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  1. #1
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    Question about skating in spotlight

    Well, two questions:

    How hard is it to skate in spotlight? I was watching an exhibition, something we're all used to seeing, but I suddenly remembered, "Wait, how does he know if the wall is coming before his triple flip? Isn't it disorienting?" Do you think the skaters just have general "rink sense" in terms of how many strokes 'til the edge of the rink, have practiced their programs so many times that it's not a problem, or intrinsically "feel" the size of the rink? Do skaters really visually cue the boards when they skate?

    2. How do spotlight operators keep up? It looks like some exhibitions have 4 or 5 spotlights following a skater at one time. Are there actually 4 or 5 operators at opposing ends of the rink sweating profusely trying to keep focused? Do they have to practice and memorize every program? This sounds pretty intense, especially since there are so many venues in the world and I'm sure the same spotlight operators don't travel. Or nowadays is there some sort of automated motion-tracking system with spotlights?

  2. #2

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    [QUOTE=Quintuple;3237468]Well, two questions:

    How hard is it to skate in spotlight? I was watching an exhibition, something we're all used to seeing, but I suddenly remembered, "Wait, how does he know if the wall is coming before his triple flip? Isn't it disorienting?" Do you think the skaters just have general "rink sense" in terms of how many strokes 'til the edge of the rink, have practiced their programs so many times that it's not a problem, or intrinsically "feel" the size of the rink? Do skaters really visually cue the boards when they skate?
    QUOTE]

    I have just finished scheduling the US Figure Skating National Showcase 2011 with 450 starts. For National Showcase the rink barriers are lighted with Ribbin light strings and we use 4 manually controlled spotlights. There is seldom any sign of disorentation, however we have had skaters look into a spotlight and be momentarily blinded.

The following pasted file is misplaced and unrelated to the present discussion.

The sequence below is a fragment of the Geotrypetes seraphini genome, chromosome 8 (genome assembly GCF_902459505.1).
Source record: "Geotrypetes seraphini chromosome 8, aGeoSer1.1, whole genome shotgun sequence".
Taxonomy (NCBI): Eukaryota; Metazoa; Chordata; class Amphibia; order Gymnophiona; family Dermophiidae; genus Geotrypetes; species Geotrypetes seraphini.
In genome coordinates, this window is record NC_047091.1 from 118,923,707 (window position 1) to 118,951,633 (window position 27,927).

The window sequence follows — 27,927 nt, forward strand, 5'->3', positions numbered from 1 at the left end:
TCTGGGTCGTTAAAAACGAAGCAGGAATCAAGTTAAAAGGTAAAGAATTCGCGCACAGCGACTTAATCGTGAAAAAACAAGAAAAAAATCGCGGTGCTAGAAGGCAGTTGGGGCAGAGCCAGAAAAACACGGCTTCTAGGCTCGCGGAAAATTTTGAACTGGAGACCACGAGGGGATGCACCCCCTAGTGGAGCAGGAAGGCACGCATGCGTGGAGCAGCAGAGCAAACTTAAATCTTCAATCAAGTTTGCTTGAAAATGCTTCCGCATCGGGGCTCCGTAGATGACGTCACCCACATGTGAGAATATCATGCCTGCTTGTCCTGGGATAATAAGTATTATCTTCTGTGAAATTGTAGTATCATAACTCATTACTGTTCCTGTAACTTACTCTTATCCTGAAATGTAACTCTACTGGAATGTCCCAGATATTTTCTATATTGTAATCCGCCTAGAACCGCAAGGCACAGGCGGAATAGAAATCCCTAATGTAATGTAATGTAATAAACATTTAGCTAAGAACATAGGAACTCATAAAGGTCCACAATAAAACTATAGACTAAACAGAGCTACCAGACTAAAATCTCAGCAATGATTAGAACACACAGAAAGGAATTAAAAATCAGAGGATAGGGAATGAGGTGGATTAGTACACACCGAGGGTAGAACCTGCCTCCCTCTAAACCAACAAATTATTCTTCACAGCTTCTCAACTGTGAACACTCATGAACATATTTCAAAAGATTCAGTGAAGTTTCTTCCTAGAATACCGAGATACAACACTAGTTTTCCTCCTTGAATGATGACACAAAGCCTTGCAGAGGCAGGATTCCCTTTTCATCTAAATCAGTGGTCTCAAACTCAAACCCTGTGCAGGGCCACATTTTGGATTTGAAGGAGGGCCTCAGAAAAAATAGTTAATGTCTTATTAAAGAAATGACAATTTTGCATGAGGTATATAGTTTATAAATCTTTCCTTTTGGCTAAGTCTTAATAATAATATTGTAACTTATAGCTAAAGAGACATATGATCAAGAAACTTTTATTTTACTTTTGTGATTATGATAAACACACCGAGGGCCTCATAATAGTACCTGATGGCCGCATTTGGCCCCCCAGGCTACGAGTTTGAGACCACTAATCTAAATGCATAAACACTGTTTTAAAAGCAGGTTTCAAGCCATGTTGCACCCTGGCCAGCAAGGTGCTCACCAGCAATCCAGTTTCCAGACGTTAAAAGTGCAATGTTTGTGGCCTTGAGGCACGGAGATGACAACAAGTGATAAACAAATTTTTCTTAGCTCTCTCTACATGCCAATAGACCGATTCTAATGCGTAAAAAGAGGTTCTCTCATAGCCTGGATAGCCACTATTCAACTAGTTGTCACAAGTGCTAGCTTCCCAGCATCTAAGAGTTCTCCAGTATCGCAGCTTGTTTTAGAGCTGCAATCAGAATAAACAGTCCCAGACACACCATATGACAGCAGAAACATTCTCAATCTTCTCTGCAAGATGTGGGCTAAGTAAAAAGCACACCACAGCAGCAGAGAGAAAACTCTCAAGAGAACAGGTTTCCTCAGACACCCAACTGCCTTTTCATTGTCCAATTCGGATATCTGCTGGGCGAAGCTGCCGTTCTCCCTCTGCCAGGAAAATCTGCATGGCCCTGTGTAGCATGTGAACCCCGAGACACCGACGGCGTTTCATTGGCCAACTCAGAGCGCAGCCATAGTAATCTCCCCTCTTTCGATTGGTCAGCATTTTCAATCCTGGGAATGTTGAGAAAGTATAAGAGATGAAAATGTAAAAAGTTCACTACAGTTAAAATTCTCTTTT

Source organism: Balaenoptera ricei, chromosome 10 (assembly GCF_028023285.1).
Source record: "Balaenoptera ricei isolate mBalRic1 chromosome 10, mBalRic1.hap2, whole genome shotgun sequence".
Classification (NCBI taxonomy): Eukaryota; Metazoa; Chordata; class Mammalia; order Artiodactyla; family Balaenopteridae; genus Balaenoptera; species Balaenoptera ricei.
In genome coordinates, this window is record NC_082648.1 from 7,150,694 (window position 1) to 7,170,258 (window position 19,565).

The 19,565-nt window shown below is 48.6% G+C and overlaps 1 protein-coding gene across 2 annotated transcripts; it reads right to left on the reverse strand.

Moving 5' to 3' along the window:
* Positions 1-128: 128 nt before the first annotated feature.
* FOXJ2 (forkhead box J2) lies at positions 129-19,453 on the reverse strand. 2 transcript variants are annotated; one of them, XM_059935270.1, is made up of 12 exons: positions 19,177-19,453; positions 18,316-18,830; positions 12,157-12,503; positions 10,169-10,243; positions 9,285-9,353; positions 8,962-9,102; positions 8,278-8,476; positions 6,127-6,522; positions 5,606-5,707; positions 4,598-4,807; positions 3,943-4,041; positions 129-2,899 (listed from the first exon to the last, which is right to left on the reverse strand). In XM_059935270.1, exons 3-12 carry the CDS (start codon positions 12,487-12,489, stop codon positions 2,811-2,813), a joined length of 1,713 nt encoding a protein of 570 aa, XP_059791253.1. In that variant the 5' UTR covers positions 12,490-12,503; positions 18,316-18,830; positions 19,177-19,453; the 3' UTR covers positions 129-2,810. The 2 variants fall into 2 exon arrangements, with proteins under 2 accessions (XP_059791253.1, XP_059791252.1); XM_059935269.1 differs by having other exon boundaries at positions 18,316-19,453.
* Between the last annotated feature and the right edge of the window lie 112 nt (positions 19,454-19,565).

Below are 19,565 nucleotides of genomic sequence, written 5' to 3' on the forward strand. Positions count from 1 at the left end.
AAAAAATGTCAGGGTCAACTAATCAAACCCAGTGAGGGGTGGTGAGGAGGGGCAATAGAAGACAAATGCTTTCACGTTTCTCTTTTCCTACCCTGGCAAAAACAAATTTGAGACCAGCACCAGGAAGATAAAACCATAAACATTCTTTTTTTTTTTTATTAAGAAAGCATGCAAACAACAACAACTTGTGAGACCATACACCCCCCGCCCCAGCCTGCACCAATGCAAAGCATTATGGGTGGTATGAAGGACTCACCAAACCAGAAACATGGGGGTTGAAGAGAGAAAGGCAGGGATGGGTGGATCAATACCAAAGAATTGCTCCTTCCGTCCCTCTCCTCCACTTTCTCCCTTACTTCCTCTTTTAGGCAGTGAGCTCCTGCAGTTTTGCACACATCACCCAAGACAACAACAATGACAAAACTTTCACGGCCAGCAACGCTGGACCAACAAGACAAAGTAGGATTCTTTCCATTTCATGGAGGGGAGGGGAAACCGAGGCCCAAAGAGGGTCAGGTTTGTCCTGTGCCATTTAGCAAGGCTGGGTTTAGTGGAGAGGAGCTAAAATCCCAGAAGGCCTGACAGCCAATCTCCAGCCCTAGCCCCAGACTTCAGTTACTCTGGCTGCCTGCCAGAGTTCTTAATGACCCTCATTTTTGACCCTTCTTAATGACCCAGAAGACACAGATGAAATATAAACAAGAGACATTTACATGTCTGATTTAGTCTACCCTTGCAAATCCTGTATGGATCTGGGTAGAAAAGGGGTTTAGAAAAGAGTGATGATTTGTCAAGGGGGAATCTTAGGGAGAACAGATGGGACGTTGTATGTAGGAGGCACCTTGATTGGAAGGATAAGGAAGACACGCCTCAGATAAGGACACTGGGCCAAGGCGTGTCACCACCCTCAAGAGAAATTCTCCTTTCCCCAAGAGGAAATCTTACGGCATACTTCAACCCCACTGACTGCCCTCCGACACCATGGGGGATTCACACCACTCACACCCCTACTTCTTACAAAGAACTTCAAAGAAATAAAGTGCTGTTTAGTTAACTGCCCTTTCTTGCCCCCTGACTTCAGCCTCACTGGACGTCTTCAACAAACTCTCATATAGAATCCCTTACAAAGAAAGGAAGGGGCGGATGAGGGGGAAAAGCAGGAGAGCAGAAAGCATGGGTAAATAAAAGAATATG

Morry Stillwell

  3. #3

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    Quote Originally Posted by Quintuple View Post

    2. How do spotlight operators keep up? It looks like some exhibitions have 4 or 5 spotlights following a skater at one time. Are there actually 4 or 5 operators at opposing ends of the rink sweating profusely trying to keep focused? Do they have to practice and memorize every program? This sounds pretty intense, especially since there are so many venues in the world and I'm sure the same spotlight operators don't travel. Or nowadays is there some sort of automated motion-tracking system with spotlights?
    I have no idea how professional shows with multiple spotlights do it. But, as far as manually operating a single spotlight goes, it's not that hard. For our club shows, we use two spotlights operated by skate dads - they don't have any problems following programs they don't know. I've never run spot, but I've operated the camera for IJS events at club competitions, and so also have to follow skaters through programs I don't know. I just keep the skater a little behind center in my viewfinder. I guess it helps that I'm also a skater and can kind of recognize what they're setting up for and where they're likely to go next, but, really, it isn't that hard to do.

  4. #4
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    Hmm. I've never operated a spotlight, but I've operated a pro-sumer video camera, and my panning and tilting were NOT smooth. I just imagine that spotlight operators must get fatigued!

    I wonder if there's a tiny tracking device a skater can keep in his/her pocket, or tied to a boot, so spotlights just automatically follow.

    Well, not that I've ever skated a performance (or program, for that matter), but, I imagine it takes skill on both sides!

  5. #5
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    My latest interview with Tim Goebel, he said he had a very hard time getting used to spotlights. i think it depends on the skater.
    In my spare time, I like to interview figure skating legends.

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    I've watched exhibitions broadcast on Eurosport where the lights were turned up as a skater set up for a jump. I seem to recall the commentators saying that some skaters had requested the lights be turned up for their jumping passes.

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